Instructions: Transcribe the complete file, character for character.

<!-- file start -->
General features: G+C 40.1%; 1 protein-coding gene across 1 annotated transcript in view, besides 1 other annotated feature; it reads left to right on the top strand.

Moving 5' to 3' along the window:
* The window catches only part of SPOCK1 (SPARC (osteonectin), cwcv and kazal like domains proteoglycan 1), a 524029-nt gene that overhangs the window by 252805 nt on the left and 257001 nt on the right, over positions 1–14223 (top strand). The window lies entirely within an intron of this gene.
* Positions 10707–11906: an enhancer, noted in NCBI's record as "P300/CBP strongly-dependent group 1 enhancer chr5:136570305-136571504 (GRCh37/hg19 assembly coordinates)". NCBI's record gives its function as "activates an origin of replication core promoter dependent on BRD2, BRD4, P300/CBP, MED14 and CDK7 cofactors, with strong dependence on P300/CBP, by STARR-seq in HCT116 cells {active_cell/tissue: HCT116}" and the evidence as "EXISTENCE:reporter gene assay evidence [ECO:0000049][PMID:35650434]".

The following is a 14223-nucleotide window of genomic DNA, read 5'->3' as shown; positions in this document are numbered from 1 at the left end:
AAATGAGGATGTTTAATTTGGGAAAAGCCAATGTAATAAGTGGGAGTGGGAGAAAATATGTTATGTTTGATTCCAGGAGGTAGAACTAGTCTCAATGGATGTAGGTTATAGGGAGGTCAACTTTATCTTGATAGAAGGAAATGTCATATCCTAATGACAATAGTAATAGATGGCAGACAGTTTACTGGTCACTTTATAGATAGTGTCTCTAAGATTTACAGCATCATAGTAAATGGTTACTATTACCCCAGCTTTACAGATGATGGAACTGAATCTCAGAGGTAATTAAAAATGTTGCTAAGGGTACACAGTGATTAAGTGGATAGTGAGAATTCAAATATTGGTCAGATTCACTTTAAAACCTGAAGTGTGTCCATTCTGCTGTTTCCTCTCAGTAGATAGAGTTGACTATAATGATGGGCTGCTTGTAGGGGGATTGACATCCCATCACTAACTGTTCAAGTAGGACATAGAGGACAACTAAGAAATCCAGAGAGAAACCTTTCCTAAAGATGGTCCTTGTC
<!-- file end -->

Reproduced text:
General features: G+C 40.1%; 1 protein-coding gene across 1 annotated transcript in view, besides 1 other annotated feature; it reads left to right on the top strand.

Moving 5' to 3' along the window:
* The window catches only part of SPOCK1 (SPARC (osteonectin), cwcv and kazal like domains proteoglycan 1), a 524029-nt gene that overhangs the window by 252805 nt on the left and 257001 nt on the right, over positions 1–14223 (top strand). The window lies entirely within an intron of this gene.
* Positions 10707–11906: an enhancer, noted in NCBI's record as "P300/CBP strongly-dependent group 1 enhancer chr5:136570305-136571504 (GRCh37/hg19 assembly coordinates)". NCBI's record gives its function as "activates an origin of replication core promoter dependent on BRD2, BRD4, P300/CBP, MED14 and CDK7 cofactors, with strong dependence on P300/CBP, by STARR-seq in HCT116 cells {active_cell/tissue: HCT116}" and the evidence as "EXISTENCE:reporter gene assay evidence [ECO:0000049][PMID:35650434]".

The following is a 14223-nucleotide window of genomic DNA, read 5'->3' as shown; positions in this document are numbered from 1 at the left end:
AAATGAGGATGTTTAATTTGGGAAAAGCCAATGTAATAAGTGGGAGTGGGAGAAAATATGTTATGTTTGATTCCAGGAGGTAGAACTAGTCTCAATGGATGTAGGTTATAGGGAGGTCAACTTTATCTTGATAGAAGGAAATGTCATATCCTAATGACAATAGTAATAGATGGCAGACAGTTTACTGGTCACTTTATAGATAGTGTCTCTAAGATTTACAGCATCATAGTAAATGGTTACTATTACCCCAGCTTTACAGATGATGGAACTGAATCTCAGAGGTAATTAAAAATGTTGCTAAGGGTACACAGTGATTAAGTGGATAGTGAGAATTCAAATATTGGTCAGATTCACTTTAAAACCTGAAGTGTGTCCATTCTGCTGTTTCCTCTCAGTAGATAGAGTTGACTATAATGATGGGCTGCTTGTAGGGGGATTGACATCCCATCACTAACTGTTCAAGTAGGACATAGAGGACAACTAAGAAATCCAGAGAGAAACCTTTCCTAAAGATGGTCCTTGTC